CANBERRA (Karen Andrews PR) — The Morrison Government is backing a series of projects designed to grow Australia’s space sector and create local jobs, including improving GPS technology and the design of innovative spacesuits that will make spacewalking easier.
Minister for Industry, Science and Technology Karen Andrews said the 10 projects sharing in $11 million [USD $7.6 million] would boost jobs and skills in the space sector, and contribute to the nation’s economic recovery from the COVID-19 pandemic.
WEST LAFAYETTE, Ind. — No satellite stays the same once launched into space. How much it changes can go unnoticed – until something bad happens.
Carolin Frueh is among only a handful of researchers who have persisted in using a complex technique that can diagnose a problem from thousands of miles away based on how the satellite reflects sunlight.
BENGALURU, India (ISRO PR) — A Memorandum of Understanding (MoU) between Indian Space Research Organization (ISRO), Bengaluru and Aryabhatta Research Institute of Observational Sciences (ARIES), Nainital for cooperation in the field of Space Situational Awareness (SSA) and Astrophysics was signed by Shri.R. Umamaheswaran, Scientific Secretary, ISRO and Prof. (Dr.) Dipankar Banerjee, Director, ARIES through video at ISRO Headquarters and ARIES Headquarters on 4th June 2020.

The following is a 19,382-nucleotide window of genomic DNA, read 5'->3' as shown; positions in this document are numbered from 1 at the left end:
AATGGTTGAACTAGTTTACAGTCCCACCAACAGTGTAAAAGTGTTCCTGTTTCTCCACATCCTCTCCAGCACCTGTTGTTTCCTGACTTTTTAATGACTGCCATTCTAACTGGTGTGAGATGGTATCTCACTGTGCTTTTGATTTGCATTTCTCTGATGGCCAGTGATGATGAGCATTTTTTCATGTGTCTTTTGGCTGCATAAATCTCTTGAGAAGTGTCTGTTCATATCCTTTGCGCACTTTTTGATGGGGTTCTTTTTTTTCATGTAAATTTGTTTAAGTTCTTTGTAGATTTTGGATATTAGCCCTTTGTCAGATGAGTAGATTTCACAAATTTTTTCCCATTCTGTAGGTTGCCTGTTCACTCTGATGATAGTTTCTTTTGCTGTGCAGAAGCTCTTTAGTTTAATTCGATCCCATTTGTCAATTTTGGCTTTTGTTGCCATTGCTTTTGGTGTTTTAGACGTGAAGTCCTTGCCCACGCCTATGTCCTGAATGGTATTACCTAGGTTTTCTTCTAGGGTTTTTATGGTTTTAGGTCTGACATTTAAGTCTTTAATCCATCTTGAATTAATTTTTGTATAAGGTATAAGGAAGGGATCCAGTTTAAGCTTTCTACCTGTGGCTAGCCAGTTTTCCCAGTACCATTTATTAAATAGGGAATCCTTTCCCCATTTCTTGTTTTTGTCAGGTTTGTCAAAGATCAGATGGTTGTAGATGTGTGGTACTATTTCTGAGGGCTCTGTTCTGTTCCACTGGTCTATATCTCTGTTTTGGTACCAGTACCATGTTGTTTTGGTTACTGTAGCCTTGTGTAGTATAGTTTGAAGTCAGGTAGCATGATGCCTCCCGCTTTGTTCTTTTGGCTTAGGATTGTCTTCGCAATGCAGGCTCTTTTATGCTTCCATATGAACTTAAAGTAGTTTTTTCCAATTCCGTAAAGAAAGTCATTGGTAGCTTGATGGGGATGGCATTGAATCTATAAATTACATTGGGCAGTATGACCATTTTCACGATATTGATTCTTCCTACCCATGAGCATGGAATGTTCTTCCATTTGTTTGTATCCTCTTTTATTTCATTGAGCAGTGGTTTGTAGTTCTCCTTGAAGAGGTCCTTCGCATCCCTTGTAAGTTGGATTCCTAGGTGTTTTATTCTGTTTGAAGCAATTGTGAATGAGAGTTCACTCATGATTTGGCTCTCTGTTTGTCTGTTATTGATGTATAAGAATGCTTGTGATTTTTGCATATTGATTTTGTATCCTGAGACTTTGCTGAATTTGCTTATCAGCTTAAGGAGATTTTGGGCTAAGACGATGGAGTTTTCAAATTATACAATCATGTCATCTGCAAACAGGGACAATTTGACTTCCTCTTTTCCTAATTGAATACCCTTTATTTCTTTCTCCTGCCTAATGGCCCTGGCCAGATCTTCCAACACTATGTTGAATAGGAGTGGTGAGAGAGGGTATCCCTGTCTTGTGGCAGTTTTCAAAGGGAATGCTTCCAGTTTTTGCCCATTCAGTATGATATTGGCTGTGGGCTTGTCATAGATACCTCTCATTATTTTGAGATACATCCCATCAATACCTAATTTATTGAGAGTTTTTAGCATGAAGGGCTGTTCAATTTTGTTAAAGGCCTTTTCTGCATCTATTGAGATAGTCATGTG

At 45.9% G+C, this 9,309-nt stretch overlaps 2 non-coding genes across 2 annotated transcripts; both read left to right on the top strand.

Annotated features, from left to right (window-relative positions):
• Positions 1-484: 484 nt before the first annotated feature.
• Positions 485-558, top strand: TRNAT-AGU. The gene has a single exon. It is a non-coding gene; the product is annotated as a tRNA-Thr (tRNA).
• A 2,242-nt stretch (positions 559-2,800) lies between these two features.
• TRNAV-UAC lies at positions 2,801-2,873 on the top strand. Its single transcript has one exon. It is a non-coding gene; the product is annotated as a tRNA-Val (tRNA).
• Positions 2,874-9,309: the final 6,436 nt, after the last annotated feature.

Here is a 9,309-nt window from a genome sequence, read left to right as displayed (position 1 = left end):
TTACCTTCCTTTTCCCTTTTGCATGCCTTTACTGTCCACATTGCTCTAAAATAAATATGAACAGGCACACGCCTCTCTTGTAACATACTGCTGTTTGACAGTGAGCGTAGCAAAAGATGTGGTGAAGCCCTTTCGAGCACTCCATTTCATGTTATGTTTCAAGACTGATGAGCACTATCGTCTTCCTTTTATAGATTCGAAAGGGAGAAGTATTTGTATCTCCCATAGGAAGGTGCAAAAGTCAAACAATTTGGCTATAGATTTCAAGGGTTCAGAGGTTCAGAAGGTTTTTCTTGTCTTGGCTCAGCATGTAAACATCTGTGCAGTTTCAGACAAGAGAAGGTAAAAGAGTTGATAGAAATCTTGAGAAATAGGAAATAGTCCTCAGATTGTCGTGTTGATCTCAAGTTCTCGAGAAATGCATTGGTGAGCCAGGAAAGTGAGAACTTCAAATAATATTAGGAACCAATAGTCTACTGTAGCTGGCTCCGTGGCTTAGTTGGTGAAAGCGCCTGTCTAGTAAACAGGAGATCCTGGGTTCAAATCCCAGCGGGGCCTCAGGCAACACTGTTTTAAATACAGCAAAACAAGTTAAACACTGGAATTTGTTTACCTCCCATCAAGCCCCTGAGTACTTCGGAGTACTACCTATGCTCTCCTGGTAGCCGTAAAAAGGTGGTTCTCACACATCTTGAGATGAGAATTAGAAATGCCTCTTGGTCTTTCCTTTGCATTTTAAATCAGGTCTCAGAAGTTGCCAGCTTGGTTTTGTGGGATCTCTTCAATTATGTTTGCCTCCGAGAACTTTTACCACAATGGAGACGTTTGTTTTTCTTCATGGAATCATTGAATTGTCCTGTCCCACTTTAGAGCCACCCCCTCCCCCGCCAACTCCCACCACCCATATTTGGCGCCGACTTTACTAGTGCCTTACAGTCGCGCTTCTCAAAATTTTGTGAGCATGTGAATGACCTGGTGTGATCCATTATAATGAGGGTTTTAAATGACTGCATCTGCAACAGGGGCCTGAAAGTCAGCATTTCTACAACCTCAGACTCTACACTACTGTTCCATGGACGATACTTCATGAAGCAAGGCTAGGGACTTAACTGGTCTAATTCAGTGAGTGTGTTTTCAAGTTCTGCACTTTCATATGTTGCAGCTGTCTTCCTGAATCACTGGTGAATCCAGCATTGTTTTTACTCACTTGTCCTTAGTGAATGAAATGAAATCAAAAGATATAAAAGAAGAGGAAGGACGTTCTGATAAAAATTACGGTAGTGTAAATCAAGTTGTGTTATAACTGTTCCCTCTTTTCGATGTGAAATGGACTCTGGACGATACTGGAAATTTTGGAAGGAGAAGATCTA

TOKYO (JAXA PR) — ALE Co., Ltd. and Japan Aerospace Exploration Agency, as a project of the JAXA Space Innovation through Partnership and Co-creation (J-SPARC) initiative, are engaged in the “commercialization of space debris prevention devices that work by promptly deorbiting satellites after the completion of their mission,” as a space debris mitigation measure (*1). Having co-created the concepts of the project, the two partners have now moved on to the joint demonstration phase.